• there was no information available to help patients understand how to make a complaint;
  • some of the patients that the Care Quality Commission inspectors spoke to did not know how to complain and there was no defined system in place for handling complaints and concerns; and
  • the practice did not have a complaints policy or procedure setting out what to do. The practice manager resolved complaints as they arose but there were no records of investigations and responses.

As a result, there was no evidence of any sharing of what the practice had learned from individual complaints or how it had used complaints to improve the quality of care.

  1. Being responsive – an outstanding practice  

A practice that received 32 complaints in 12 months was rated ‘outstanding’ by the Care Quality Commission. The practice was particularly good at creating a culture where feedback, concerns and complaints were welcomed and encouraged. It achieved this in the following ways:

  • Displaying a wide range of information to allow patients to access the complaints system including posters, leaflets, information on the practice’s website and information in the practice handbook.
  • Encouraging and engaging patients in the delivery of the service, including through patient feedback.
  • Creating a leaflet that detailed the complaints procedure and lists organisations that may be able to support individuals in making a complaint. The leaflet also contained a tear-off form for patients to complete if they wished to highlight any compliments, comments, concerns or complaints.
  • Displaying ‘We’re listening’ posters in the waiting area to show that feedback had been received along with the action that had been taken to respond.
  • Utilising the waiting area to encourage patients to feedback in person, via telephone or online.

The practice was able to show how it had responded to the 32 complaints in a thorough and timely manner, and demonstrated openness in responding to complaints. It learned from concerns and complaints and took action to improve the quality of care.

The practice had a Lessons Learned newsletter that identified what it had learned from complaints, which it shared with all staff. Staff told the Care Quality Commission inspectors that the circulation of the newsletter helped to ensure that they were all aware of lessons learned.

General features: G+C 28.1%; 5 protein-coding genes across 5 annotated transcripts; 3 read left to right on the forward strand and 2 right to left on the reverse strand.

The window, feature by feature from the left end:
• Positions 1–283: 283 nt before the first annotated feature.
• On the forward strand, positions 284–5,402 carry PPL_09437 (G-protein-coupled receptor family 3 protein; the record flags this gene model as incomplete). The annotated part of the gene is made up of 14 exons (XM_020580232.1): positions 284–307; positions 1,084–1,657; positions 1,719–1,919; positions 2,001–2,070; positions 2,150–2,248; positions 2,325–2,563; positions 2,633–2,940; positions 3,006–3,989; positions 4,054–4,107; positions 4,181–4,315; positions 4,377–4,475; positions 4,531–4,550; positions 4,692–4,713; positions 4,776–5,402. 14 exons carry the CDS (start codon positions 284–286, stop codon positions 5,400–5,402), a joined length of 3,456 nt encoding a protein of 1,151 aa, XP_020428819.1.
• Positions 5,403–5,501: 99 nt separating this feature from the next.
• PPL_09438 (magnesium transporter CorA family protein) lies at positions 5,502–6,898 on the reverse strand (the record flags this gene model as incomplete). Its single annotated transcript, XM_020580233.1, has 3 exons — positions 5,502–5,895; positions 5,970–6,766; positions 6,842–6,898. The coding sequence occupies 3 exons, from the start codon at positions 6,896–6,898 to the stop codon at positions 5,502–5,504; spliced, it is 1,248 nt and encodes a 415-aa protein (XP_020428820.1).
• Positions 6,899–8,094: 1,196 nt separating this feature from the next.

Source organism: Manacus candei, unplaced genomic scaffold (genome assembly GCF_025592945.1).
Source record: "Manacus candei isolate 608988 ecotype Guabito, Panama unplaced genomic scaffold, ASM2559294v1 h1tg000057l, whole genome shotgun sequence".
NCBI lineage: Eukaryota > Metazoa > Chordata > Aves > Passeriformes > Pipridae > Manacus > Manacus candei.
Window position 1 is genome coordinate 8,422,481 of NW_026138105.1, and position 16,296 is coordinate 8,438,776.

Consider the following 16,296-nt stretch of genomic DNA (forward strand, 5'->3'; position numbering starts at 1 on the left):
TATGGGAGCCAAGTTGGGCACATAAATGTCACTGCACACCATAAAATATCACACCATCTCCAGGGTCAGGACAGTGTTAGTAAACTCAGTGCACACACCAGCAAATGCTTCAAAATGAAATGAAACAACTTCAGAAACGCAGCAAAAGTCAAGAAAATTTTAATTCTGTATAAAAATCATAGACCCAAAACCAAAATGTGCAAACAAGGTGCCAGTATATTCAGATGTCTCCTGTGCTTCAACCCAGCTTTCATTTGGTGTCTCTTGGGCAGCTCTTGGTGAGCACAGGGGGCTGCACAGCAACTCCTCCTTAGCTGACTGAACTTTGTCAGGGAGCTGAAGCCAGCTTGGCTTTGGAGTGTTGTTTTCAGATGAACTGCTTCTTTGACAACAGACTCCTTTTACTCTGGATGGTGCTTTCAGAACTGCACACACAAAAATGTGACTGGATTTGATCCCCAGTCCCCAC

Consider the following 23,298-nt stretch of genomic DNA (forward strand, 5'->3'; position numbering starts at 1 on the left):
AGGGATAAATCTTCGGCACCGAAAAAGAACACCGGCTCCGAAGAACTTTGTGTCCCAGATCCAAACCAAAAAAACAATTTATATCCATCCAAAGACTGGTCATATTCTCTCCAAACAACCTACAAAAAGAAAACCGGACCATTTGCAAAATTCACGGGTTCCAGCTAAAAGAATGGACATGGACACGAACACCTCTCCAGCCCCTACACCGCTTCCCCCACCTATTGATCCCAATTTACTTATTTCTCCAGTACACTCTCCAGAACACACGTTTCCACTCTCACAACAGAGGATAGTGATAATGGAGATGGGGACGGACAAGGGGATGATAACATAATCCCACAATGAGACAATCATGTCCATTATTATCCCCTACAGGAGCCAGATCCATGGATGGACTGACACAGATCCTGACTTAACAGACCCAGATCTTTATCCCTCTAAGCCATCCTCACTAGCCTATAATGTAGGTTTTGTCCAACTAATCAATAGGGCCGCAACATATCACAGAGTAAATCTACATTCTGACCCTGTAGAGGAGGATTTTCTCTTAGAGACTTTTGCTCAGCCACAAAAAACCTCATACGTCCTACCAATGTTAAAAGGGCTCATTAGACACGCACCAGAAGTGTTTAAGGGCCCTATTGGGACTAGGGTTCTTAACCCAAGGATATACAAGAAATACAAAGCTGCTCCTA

1. Improving access to online complaints resources

In April 2014, Healthwatch Dorset produced it’s Something to Complain About? report, which undertook a review of GP complaints services across 101 local GP practices. Healthwatch Dorset found that there were a series of inconsistencies in the provision of complaints information on local practice websites, saying that ‘many practices failed to provide good quality, detailed and up-to-date information’ for anyone considering making a complaint.

Among its recommendations, Healthwatch Dorset called for all practices to regularly make sure that information is comprehensive, accurate and current. This information should be available on a single complaints page on a practice’s website.

A significant number of local practices responded positively to the report, with one member of staff calling the report ‘helpful and informative’. In a follow-up survey of local GP complaints services in March 2015, Healthwatch Dorset reported that 48 local practices had also updated their complaints information since the initial report was published. Many of those had updated the information on their websites, while half of the local practices without a website had since built one.

Do you encourage feedback in your practice? How do you ensure those comments are acted upon? Have you improved service delivery as a result? Please let us know by commenting below or head along to the Practice Index forum thread here.